The 2018 North Pennines Stargazing Festival will offer a packed programme of fun and informative events from 20 October to 4 November. After the success of the inaugural festival last year, the programme has been extended to cover two weeks, spanning the autumn half-term holidays for the counties of Durham, Northumberland and Cumbria. The festival includes activities for more experienced stargazers alongside events for children and families. There are more Dark Sky Discovery Sites in the North Pennines AONB and UNESCO Global Geopark than anywhere else in the UK and the programme makes the most of the great places to enjoy the night sky right across the area.
Highlights of the festival include an exciting chance to camp out under the stars at Doe Park Caravan Site in Teesdale while learning more about the night sky, with star camp veteran and astronomy expert, Richard Darn. The popular Skywatch events return, once again at Killhope Lead Mining Museum, but adding events at Alston, Nenthead and Stanhope. Last year’s Skywatch at Killhope attracted over 250 people, who experienced the sight of the sky clearing to reveal the Milky Way. Each Skywatch event includes experts in attendance with advanced equipment and friendly advice, to help unlock the secrets of the night sky.
The programme is also full of half-term activities, from bottle rocket workshops and a solar system trail, to a Halloween Spooky Space special. For adults and keen astronomers wishing to take their knowledge to a new level, there are talks and astrophotography workshops, plus a chance to ‘tame your telescope’ with the experts.
If you can’t wait until the festival itself, there is a special preview during the summer holidays, with a special Perseid Meteor Shower event at Killhope Museum on Sunday 12 August where you can lie back in deckchairs and watch up to 60 to 70 shooting stars an hour.
The festival has been organised by the North Pennines AONB Partnership and is supported by Visit County Durham, Northumberland County Council and Durham County Council.
Chris Woodley-Stewart, Director of the North Pennines AONB Partnership, said: “We are very pleased to be bringing the stargazing festival back for a second year. The North Pennines is one of the best places in the country to experience really dark skies, and we hope that local people and visitors will enjoy the events on offer in this fantastic landscape.”
Michelle Gorman, Managing Director at Visit County Durham said: “We’re thrilled, once again to be working with the North Pennines AONB Partnership on the second North Pennines Stargazing Festival. Following on from the huge success of last year’s event, we’re hopeful that the programme of star-studded events and experiences will attract visitors of all ages to the area to appreciate the magnificence of the North Pennines’ dark skies.”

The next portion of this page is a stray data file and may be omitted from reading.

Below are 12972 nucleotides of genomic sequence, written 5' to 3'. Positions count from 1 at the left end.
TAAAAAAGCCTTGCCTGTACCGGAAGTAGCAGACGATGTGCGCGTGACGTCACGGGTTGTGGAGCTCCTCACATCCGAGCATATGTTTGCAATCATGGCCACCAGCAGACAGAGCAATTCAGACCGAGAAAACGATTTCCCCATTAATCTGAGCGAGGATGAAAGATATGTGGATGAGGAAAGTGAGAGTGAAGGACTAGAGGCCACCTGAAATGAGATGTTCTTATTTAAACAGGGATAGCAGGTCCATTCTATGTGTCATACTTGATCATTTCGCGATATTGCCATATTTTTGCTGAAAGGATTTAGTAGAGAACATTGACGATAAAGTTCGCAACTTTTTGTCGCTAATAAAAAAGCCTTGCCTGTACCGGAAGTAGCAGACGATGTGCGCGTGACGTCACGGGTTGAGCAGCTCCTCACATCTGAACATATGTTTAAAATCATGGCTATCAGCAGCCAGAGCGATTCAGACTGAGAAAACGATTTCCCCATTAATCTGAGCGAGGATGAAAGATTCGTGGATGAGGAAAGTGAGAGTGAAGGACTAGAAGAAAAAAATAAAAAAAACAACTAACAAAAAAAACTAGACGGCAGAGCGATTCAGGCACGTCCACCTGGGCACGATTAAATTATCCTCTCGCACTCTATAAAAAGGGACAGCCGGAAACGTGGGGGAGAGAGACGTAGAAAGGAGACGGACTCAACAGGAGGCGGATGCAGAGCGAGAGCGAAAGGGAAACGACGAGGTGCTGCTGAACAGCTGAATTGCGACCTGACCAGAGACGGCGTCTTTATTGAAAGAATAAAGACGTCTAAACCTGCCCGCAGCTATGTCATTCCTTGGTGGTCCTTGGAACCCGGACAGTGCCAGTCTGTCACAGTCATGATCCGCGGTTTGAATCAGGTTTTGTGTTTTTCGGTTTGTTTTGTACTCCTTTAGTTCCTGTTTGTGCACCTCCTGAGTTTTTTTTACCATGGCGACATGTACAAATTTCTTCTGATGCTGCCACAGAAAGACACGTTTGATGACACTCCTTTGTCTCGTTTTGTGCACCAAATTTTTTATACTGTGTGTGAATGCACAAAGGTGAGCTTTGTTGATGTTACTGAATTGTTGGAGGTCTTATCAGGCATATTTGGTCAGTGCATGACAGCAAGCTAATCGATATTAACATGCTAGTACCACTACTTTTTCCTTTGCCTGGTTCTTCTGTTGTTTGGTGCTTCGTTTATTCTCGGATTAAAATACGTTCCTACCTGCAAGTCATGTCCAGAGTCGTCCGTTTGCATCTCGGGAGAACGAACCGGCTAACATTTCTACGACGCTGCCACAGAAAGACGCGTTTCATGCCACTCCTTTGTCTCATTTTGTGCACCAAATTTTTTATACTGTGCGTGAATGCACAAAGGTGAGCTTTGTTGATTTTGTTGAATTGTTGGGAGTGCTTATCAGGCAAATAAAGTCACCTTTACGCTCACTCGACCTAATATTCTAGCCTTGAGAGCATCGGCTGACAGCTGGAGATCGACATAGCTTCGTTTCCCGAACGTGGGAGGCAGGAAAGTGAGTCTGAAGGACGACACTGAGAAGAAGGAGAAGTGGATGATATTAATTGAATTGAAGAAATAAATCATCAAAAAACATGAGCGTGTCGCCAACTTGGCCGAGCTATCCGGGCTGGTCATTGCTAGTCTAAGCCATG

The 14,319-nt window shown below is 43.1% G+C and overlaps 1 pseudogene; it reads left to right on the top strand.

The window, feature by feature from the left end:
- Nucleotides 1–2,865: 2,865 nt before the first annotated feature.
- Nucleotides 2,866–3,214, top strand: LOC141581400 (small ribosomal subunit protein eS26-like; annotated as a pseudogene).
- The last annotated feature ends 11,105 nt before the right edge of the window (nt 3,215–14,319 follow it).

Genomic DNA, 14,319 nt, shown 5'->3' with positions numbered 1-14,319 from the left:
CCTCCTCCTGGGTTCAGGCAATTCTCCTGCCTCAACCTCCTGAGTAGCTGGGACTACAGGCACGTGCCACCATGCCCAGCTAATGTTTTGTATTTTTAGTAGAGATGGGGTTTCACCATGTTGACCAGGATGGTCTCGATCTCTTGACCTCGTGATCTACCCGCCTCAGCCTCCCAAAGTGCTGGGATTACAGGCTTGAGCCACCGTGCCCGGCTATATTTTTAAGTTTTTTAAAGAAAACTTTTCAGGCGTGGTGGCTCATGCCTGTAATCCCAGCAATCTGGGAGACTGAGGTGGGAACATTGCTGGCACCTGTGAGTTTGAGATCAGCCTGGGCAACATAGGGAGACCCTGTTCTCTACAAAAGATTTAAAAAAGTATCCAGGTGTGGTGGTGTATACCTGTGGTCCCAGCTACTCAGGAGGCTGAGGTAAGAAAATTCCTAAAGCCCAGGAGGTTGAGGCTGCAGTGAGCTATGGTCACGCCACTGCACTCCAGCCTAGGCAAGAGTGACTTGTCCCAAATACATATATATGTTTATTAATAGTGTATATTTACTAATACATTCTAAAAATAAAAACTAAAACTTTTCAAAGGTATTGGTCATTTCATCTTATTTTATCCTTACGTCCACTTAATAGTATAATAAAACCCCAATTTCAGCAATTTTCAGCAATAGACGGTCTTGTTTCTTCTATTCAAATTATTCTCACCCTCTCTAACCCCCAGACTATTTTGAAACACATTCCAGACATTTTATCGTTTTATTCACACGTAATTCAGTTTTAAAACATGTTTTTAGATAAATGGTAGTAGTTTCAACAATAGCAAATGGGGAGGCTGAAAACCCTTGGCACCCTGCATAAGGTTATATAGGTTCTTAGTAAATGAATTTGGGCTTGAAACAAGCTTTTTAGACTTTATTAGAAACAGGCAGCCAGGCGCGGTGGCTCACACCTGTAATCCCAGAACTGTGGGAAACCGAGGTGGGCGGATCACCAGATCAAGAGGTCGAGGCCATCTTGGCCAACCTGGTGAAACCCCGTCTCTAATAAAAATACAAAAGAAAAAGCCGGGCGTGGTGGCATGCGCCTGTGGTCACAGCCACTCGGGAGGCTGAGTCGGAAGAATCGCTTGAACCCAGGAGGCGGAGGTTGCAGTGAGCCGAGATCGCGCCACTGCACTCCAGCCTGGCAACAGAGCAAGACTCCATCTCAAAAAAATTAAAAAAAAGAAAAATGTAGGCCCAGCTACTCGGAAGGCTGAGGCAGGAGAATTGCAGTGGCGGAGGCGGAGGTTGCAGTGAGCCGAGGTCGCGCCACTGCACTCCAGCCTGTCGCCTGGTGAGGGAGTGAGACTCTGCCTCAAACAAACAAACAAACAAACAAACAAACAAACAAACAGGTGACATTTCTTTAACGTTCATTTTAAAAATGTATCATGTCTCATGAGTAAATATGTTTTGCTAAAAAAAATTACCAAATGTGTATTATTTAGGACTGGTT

Discover the entire programme at www.NorthPenninesStarFest.org.uk
Wynch Bridge, where the footpath crosses the river Tees at Low Force, has been temporarily closed for emergency repairs. There is a diversion in place as shown, which will add 1.5km to your walk if you are heading to High Force. You can also still enjoy the short walk to Low Force from Bowlees Visitor Centre, and there will be a warm welcome at The Ford Kitchen @ Bowlees. We’ll post any updates here and on social media.
Everyone will be aware of the serious moorland fires elsewhere in the northern uplands. If you are out on the moorlands of the North Pennines AONB and UNESCO Global Geopark you should always be careful to guard against causing accidental fires, but it’s especially important in such hot, dry weather.
• Please avoid smoking on the moors and if you do, take extra care to ensure matches and cigarettes are properly extinguished.
• Don’t use portable barbecues on the moors
Enjoy the moors in this hot weather, but please do so responsibly. Wildfires damage valuable habitat and kill wildlife; they can threaten the safety of people, including the fire fighters who have to tackle them.
A European festival of geological heritage and education will ensure that half-term really rocks, with a series of walks, events and activities based in an area which is internationally recognised for the promotion of its geology.
The North Pennines Area of Outstanding Beauty (AONB) and UNESCO Global Geopark will be a focus of activity for European Geoparks Week. The joint celebration, between 25 May and 10 June, involves all of the UNESCO Global Geoparks in Europe, with events connecting people with the geological heritage of their local area.
The North Pennines AONB Partnership has organised events to appeal to families, geology enthusiasts and those who simply want to understand more about the geo-heritage of this fascinating area.
Running right up to the end of Geoparks week will be the ‘Map that Changed the World’ exhibition, which has brought a significant piece of scientific heritage into the heart of the Geopark. William Smith is known as the ‘father of English geology’ and an original version of his groundbreaking geological map is on display at the North Pennines AONB Partnership’s visitor centre at Bowlees.
Other highlights include educational and fun activities for children and their families over the May half term, guided walks looking at geological and mining heritage, and events that focus on the natural heritage that thrives in this landscape.
Chris Woodley-Stewart, Director of the North Pennines AONB Partnership, said: “European Geoparks Week is an opportunity for us to raise the profile of the area’s UNESCO Global Geopark status while also providing a programme of unique things to see and do that connect directly to the landscape of the North Pennines.
“We’ve been honoured to have the William Smith map at our visitor centre in Upper Teesdale. It will still be there in European Geoparks Week, giving people the chance to see this very beautiful and globally important piece of our geological heritage.”
26th May – Discovery Club, 10.30am – 12.30pm